In the otherwise comprehensive report on the changes to the Universities Superannuation Scheme (“Days of reckoning”, Features, 12 March), there was no mention of some of the key issues facing the more than 10,000 support staff in the scheme.
The increase in employee contributions will stretch the affordability of the scheme for low-paid staff. The failure of the USS to introduce tiered contribution rates will mean that low-paid staff will continue to subsidise the pensions of their higher-paid colleagues. Low-paid staff in the scheme in the pre-92 sector will pay 2.5 per cent more of their salary than staff in the post-92 sector for an inferior pension. Unison is calling for a fairer contribution structure for staff that more accurately reflects the likely benefits members will receive from the scheme. This will both protect the affordability of the scheme for lower-paid staff and mirror arrangements in the other major public sector schemes.
Unison is also calling for an urgent review of the exclusivity arrangements in the USS that force support staff to join the scheme on promotion. The removal of the final salary link will mean that the USS is no longer eligible to remain in the Public Sector Pension Transfer Club. This will mean that even more staff who are promoted to a USS-eligible post are likely to suffer a pension detriment if they wish to transfer their pension benefits. This is unfair to staff and could create a disincentive for staff in seeking promotion, which will be to no one’s benefit.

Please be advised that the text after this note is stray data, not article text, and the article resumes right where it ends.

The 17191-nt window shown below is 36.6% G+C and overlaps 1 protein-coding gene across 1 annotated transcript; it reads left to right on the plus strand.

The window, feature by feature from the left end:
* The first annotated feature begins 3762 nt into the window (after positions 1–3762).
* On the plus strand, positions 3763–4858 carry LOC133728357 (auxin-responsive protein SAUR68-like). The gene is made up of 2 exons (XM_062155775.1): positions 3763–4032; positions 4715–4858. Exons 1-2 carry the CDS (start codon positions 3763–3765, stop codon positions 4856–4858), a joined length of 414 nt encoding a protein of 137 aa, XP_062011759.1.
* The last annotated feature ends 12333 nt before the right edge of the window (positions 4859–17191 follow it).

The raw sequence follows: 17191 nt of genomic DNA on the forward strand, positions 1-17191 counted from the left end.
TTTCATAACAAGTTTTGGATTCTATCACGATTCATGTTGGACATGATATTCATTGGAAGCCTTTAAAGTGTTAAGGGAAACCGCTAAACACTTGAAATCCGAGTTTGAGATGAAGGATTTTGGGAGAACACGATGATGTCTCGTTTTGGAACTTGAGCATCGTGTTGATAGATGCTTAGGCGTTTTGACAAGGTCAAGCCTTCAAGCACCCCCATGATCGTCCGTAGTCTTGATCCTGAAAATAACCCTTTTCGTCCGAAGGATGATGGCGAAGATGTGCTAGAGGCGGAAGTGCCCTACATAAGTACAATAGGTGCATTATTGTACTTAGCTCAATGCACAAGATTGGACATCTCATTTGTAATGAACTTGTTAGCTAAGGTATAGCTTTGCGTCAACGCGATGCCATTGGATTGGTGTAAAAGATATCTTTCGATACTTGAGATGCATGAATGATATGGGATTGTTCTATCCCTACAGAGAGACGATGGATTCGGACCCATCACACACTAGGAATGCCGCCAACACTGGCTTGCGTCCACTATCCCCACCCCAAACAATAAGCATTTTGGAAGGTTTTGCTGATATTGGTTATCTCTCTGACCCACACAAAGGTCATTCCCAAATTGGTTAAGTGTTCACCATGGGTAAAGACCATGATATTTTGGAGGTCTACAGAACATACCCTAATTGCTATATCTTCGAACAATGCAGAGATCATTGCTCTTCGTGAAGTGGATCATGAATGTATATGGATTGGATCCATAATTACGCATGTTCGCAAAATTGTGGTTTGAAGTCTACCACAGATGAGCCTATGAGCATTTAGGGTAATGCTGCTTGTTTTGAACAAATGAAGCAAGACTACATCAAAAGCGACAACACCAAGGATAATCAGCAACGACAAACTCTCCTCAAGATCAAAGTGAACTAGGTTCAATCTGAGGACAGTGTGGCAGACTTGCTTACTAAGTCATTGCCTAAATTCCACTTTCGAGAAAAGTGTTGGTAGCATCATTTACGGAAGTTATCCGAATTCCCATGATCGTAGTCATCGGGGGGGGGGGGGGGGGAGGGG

National officer, Unison
The reason I originally was interested in doing an interview about the pension changes is that I think my age group would be better off moving to a full defined contribution scheme.
It’s not that university employers in the UK are not generous – there are very few institutions of higher education in the US where the employers contribute more than 15 per cent to pensions. When I was employed at West Virginia University, the match was a mere 6.5 per cent.
I would rather see my employer obliged to pay 14 per cent into an equivalent of the US’ Teachers Insurance and Annuity Association – College Retirement Equities Fund for the lifetime of my service, match it with 8 per cent of my own money and be done with the constant negotiation. That would be 4 per cent less than the employers are set to contribute to earners in the under £55,000 bracket. Take that money saved and use it to pay off obligations from the defined contribution era and call it a day.
To reiterate, a 14 per cent contribution by employers would still put UK institutions ahead of most US counterparts. It’s the uncertainty that’s the problem. Obviously, the market brings uncertainty – but I find that form of uncertainty much less stressful and easier to plan for than the whims of government bureaucrats and pension regulators.
Professor of government
University of Essex